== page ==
Briefing: April 2017


FAA: Santa Monica Airport Will Close In 2028

The general-aviation airport in Santa Monica, California, which has been in place since the 1920s, has long been in contention, as the surrounding area has become densely populated at the same time as the airport’s importance as a GA hub has intensified. In January, the FAA said it had agreed to end decades of legal wrangling over the airport and close it in 2028, citing safety and environmental concerns. The airport has about 270 resident aircraft and 450 landings and takeoffs a day. NBAA, AOPA, and EAA said they may challenge the agreement. The city plans to turn the 227 acres into a park.

POTUS TFRs Affect Florida Operations

Airport operators and flight schools near Palm Beach, Florida, complained in February they suffered economic loss and disruption due to TFRs related to President Trump’s visits to his Mar-a-Lago resort. The TFR essentially shut down busy Palm Beach County/Lantana Airport and disrupted flight training and other GA activities. Lantana is located about 6.5 miles from Mar-a-Lago, which is on a barrier island off the Florida coast. Local authorities and advocacy groups asked the Secret Service for relief, but none was forthcoming. AOPA requested a meeting with the FAA to propose a TFR that would put Lantana in an airspace cutout, but no date was set.

Progress For Autonomous Flying Taxis

Just over a year after EHang’s passenger-carrying autonomous drone was unveiled in Las Vegas, officials in Dubai said in February they plan to offer flights to the public in the aircraft by this summer. The EHang, built in China, can carry one passenger for up to 30 minutes at a speed of about 62 mph. The passenger will select a destination on a tablet and the aircraft will autonomously fly there, remotely monitored by company controllers. Eight propellers arrayed on four arms propel the aircraft. Uber also is moving forward with a project called Uber Elevate, now headed by former NASA engineer Mark Moore, which aims to provide urban aerial transport. Airbus officials also said they plan to begin test flights of a flying-taxi prototype by the end of the year.

50-Year Apollo Reunion Set For EAA AirVenture

In 1967, yes 50 years ago, NASA scheduled the first mission in the Apollo program, and EAA will celebrate that era of exploration this summer at AirVenture, with a reunion of Apollo astronauts and other special events. Many of the activities will center on “Apollo Day,” Friday, July 28, highlighted by a major evening program at Theater in the Woods. Among the astronauts scheduled to attend are Frank Borman (Apollo 8), Walt Cunningham (Apollo 7), Fred Haise (Apollo 13), Jim Lovell (Apollo 8 and Apollo 13), and Al Worden (Apollo 15). The Apollo 1 mission, in 1967, was destroyed in a launch-pad fire, in which three astronauts died. Apollo 11 was the first mission to reach the Moon, in 1969, and in 1972, Apollo 17 was the final mission to the Moon.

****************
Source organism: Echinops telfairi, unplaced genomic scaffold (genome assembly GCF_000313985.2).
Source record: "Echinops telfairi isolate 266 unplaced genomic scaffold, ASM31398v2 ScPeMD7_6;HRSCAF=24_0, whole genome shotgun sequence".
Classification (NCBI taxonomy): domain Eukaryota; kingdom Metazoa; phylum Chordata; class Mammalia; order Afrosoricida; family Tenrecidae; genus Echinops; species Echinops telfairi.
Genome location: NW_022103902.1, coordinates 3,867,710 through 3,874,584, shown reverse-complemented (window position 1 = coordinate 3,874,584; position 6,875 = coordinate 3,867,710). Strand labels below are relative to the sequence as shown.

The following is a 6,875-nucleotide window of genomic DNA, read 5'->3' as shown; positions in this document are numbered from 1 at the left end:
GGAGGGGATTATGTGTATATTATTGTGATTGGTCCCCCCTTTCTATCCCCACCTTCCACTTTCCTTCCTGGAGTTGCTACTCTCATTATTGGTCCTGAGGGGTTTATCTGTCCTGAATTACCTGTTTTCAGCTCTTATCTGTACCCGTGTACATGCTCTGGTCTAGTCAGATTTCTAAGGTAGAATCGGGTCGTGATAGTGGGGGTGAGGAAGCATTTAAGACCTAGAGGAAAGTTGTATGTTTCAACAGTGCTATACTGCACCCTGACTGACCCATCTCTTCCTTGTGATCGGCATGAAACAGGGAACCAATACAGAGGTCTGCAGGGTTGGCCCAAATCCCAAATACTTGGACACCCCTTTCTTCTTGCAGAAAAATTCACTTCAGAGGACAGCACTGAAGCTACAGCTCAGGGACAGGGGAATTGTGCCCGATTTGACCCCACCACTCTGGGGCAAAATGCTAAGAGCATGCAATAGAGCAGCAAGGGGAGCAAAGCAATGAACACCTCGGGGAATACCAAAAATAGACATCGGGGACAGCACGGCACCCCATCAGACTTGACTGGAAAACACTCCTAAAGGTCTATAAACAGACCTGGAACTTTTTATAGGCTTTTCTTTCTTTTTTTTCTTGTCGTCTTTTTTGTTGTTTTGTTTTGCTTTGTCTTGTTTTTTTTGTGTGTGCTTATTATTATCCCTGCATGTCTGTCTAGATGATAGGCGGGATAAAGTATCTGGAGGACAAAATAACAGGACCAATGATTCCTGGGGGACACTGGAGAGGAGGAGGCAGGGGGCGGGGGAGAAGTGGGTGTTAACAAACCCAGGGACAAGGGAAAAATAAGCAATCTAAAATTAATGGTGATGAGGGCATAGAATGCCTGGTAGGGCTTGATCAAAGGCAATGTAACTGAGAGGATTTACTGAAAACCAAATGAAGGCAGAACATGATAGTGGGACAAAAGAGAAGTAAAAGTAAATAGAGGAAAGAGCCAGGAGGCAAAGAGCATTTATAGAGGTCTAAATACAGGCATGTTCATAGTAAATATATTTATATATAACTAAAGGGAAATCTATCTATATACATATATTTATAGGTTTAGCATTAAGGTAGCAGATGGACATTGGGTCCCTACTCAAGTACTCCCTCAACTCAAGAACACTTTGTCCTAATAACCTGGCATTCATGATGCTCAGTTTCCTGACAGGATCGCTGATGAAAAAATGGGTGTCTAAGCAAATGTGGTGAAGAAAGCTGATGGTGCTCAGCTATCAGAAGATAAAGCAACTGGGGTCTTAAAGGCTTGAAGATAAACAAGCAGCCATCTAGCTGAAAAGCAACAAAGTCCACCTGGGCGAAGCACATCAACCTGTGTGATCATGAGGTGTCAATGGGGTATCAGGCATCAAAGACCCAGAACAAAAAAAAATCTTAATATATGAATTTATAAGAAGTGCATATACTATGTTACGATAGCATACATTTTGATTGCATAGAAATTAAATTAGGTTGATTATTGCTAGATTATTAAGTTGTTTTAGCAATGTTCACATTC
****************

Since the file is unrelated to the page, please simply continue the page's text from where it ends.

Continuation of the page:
FAA Warns About Class B Boundaries

Pilots should be wary when operating close to the boundaries of the Class B airspace that surrounds the nation’s busiest airports, the FAA said in a Safety Alert for Operators in February. Flight crews on approach may sometimes stray outside the boundaries, the FAA said. At the same time, GA pilots may be operating close outside the boundaries without talking to ATC, as they depend more and more on inflight navigation aids such as GPS moving maps. That proximity increases the risk of a near-midair collision, the FAA says. The solution is for all pilots, whether flying inside or outside the Class B space, to become familiar with the vertical and lateral boundaries, the FAA said.


Harrison Ford mistakenly landed his Husky on a taxiway at John Wayne Airport in California…Lancair International, now Evolution Aircraft Company, sold off its kit designs to a Texas company…The first LM-100J, a civil version of the Lockheed Hercules, rolled off the assembly line in February…Textron said it will scale back jet production this year…Find breaking news in general aviation at


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